This week, we were psyched to hear the news that selections from the famed Riot Grrrl Collection, part of the Fales Collection at NYU’s Bobst Library, will be published in a book later this year. The book, which was edited by senior archivist Lisa Darms, who launched the Riot Grrrl Collection several years ago (and who lived in Olympia throughout the ’90s), will feature some 350-odd printed artifacts, including fliers, posters, and zines, some of which — like Girl Germs 3, Johanna Fateman’s Artaud-Mania, and Kathleen Hanna’s My life with Evan Dando: Popstar — are even reprinted in full for your complete consumption.
“I knew I wanted [the book] to be really focused on the content,” Darms told us. “I think there are a lot of things out there that focus on the aesthetics of riot grrrl and punk, and might just show covers of zines or something, but I wanted to show the texts as well… And also try not to make it just kind of one mono-culture, but to show the debates that were happening in the movement.” Indeed, the continuing interest in riot grrrl is a particular phenomenon, and one that goes beyond just the aesthetics, at least from where we’re sitting. “People are still really hungry for this material,” Darms explained. “People really focus on the music, but in my interactions, a lot of people, especially younger people, are nostalgic about that period of time, but also specifically that period of feminism. I’ve met a lot of people who wish that that sort of feminism could re-vivify – is that a word? — that they could be part of something with that passion. I hope that the book can be an inspiration for a kind of activism.”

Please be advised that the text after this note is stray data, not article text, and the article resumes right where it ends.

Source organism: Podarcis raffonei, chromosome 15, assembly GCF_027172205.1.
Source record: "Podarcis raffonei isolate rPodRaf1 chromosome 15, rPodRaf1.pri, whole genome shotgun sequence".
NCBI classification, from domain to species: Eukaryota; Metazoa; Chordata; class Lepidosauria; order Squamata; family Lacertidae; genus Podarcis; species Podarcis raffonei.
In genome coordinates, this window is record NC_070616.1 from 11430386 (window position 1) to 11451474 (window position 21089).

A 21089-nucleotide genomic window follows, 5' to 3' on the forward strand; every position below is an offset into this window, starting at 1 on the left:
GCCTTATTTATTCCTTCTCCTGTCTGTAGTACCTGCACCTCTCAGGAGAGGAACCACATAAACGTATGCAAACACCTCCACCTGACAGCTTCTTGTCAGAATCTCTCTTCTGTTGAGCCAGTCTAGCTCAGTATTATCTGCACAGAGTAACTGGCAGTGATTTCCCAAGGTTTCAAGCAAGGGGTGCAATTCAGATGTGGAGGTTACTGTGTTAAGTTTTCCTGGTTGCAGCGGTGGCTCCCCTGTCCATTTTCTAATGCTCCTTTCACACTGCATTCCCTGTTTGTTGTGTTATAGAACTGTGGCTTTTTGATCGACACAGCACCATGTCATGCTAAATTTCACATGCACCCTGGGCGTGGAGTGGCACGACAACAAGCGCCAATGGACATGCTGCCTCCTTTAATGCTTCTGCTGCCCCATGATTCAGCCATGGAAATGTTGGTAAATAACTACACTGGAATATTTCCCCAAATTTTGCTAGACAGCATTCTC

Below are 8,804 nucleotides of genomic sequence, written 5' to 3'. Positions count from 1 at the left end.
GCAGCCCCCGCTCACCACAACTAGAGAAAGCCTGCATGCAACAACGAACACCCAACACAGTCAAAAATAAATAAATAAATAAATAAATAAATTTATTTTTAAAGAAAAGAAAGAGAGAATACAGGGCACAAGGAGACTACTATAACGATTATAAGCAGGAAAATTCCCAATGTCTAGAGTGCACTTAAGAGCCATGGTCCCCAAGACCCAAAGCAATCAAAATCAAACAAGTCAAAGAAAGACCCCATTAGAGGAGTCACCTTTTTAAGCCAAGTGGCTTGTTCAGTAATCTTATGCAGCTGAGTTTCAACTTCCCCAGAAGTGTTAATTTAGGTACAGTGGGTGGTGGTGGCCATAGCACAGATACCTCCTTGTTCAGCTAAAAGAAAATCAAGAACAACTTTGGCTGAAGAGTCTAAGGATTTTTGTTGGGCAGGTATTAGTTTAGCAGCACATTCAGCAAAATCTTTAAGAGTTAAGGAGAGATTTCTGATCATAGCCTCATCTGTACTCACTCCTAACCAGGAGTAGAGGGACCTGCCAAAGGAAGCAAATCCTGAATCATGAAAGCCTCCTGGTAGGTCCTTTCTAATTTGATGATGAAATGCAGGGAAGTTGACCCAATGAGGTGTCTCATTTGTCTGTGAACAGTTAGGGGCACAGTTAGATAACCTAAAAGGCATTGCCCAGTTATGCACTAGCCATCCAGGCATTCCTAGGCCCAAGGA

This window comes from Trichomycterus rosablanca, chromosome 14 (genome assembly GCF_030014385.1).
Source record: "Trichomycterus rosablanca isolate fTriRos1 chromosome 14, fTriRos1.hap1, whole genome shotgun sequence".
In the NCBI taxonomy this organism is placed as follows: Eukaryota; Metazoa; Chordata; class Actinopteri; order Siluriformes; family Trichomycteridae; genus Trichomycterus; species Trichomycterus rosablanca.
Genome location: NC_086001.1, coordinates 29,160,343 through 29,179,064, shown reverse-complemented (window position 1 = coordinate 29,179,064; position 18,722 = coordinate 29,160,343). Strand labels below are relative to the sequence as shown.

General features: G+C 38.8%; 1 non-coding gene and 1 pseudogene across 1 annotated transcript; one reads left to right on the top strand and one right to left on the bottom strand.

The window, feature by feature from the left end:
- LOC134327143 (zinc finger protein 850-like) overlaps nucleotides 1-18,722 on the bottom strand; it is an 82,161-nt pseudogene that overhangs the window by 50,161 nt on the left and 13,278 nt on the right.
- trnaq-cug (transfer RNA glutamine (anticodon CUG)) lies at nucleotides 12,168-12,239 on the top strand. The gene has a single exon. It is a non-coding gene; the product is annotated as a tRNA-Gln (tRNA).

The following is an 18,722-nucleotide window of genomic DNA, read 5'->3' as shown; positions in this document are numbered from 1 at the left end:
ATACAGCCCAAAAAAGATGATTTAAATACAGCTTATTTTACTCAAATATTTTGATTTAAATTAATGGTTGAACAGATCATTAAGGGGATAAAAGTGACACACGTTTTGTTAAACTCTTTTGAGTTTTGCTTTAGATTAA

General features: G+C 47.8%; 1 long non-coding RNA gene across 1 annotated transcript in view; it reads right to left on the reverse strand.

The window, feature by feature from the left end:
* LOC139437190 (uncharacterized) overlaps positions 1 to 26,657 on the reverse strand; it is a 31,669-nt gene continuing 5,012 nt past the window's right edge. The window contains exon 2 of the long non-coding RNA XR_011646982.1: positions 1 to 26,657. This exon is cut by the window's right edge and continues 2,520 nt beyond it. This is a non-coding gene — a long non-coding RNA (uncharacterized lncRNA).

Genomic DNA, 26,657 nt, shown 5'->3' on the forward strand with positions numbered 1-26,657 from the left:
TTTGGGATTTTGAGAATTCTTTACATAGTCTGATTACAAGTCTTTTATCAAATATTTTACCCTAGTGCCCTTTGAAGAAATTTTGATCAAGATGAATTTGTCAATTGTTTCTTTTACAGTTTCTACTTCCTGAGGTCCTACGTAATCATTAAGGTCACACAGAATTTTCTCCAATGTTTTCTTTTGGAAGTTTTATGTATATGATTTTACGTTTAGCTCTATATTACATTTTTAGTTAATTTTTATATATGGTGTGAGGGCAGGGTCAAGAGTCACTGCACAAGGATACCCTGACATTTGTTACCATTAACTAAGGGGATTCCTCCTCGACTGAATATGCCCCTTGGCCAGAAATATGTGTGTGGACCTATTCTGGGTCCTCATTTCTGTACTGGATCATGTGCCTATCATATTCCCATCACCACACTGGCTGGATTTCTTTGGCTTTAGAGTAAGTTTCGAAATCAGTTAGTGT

Perhaps the continuing interest in riot grrrl is also a nostalgia for a simpler, less digitally focused cultural era. “[The artifacts are] from a period right before the internet takes over all culture, and I think that makes it interesting: the way people are communicating still via scenes or fliers or direct communication at meetings or shows,” Darms said. “It’s something that’s hard to recreate in the same way. Now it’s a different form of dissemination. Even though people were trying to share ideas, there was an intimacy about it, so even though a zine is a published item that reproducible, there’s still this privacy or shared quality to it that I think is harder to recreate now.”
But most importantly: “I’m really excited that we’re finding another way to get the collection to people, and that’s really my main motivation, so that people don’t have to come here to the reading room, if they can’t get to New York or are intimidated by the process, that there’s another way for people to get to the stuff.” And for that, we thank her. The Riot Grrrl Collection will be published by The Feminist Press later this year, and it’s a sure bet that all the cool girls (and grrrls) will be reading it.